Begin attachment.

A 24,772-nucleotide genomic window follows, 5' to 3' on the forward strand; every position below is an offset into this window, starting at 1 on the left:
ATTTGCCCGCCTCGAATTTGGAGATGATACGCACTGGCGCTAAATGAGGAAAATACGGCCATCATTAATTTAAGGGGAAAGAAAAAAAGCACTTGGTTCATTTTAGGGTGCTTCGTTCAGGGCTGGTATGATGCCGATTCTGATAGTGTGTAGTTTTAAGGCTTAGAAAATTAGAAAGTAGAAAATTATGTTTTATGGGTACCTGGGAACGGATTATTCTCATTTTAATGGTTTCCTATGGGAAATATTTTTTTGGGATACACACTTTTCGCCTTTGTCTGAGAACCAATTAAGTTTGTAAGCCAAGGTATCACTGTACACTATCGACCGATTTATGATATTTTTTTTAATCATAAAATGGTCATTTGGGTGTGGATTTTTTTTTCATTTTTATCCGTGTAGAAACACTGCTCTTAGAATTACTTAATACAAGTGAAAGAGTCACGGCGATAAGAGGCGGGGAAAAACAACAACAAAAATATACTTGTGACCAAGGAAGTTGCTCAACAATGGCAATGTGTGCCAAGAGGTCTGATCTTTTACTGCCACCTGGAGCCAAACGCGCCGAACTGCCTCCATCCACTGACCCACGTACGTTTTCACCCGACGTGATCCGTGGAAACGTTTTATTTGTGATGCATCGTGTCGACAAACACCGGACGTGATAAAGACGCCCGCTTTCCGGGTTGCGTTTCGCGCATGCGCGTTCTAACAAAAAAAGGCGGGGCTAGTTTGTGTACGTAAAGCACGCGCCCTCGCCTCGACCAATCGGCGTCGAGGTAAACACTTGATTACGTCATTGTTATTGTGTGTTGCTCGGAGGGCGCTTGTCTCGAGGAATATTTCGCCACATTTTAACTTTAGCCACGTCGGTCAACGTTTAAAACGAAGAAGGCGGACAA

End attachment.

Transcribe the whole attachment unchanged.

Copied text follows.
A 24,772-nucleotide genomic window follows, 5' to 3' on the forward strand; every position below is an offset into this window, starting at 1 on the left:
ATTTGCCCGCCTCGAATTTGGAGATGATACGCACTGGCGCTAAATGAGGAAAATACGGCCATCATTAATTTAAGGGGAAAGAAAAAAAGCACTTGGTTCATTTTAGGGTGCTTCGTTCAGGGCTGGTATGATGCCGATTCTGATAGTGTGTAGTTTTAAGGCTTAGAAAATTAGAAAGTAGAAAATTATGTTTTATGGGTACCTGGGAACGGATTATTCTCATTTTAATGGTTTCCTATGGGAAATATTTTTTTGGGATACACACTTTTCGCCTTTGTCTGAGAACCAATTAAGTTTGTAAGCCAAGGTATCACTGTACACTATCGACCGATTTATGATATTTTTTTTAATCATAAAATGGTCATTTGGGTGTGGATTTTTTTTTCATTTTTATCCGTGTAGAAACACTGCTCTTAGAATTACTTAATACAAGTGAAAGAGTCACGGCGATAAGAGGCGGGGAAAAACAACAACAAAAATATACTTGTGACCAAGGAAGTTGCTCAACAATGGCAATGTGTGCCAAGAGGTCTGATCTTTTACTGCCACCTGGAGCCAAACGCGCCGAACTGCCTCCATCCACTGACCCACGTACGTTTTCACCCGACGTGATCCGTGGAAACGTTTTATTTGTGATGCATCGTGTCGACAAACACCGGACGTGATAAAGACGCCCGCTTTCCGGGTTGCGTTTCGCGCATGCGCGTTCTAACAAAAAAAGGCGGGGCTAGTTTGTGTACGTAAAGCACGCGCCCTCGCCTCGACCAATCGGCGTCGAGGTAAACACTTGATTACGTCATTGTTATTGTGTGTTGCTCGGAGGGCGCTTGTCTCGAGGAATATTTCGCCACATTTTAACTTTAGCCACGTCGGTCAACGTTTAAAACGAAGAAGGCGGACAA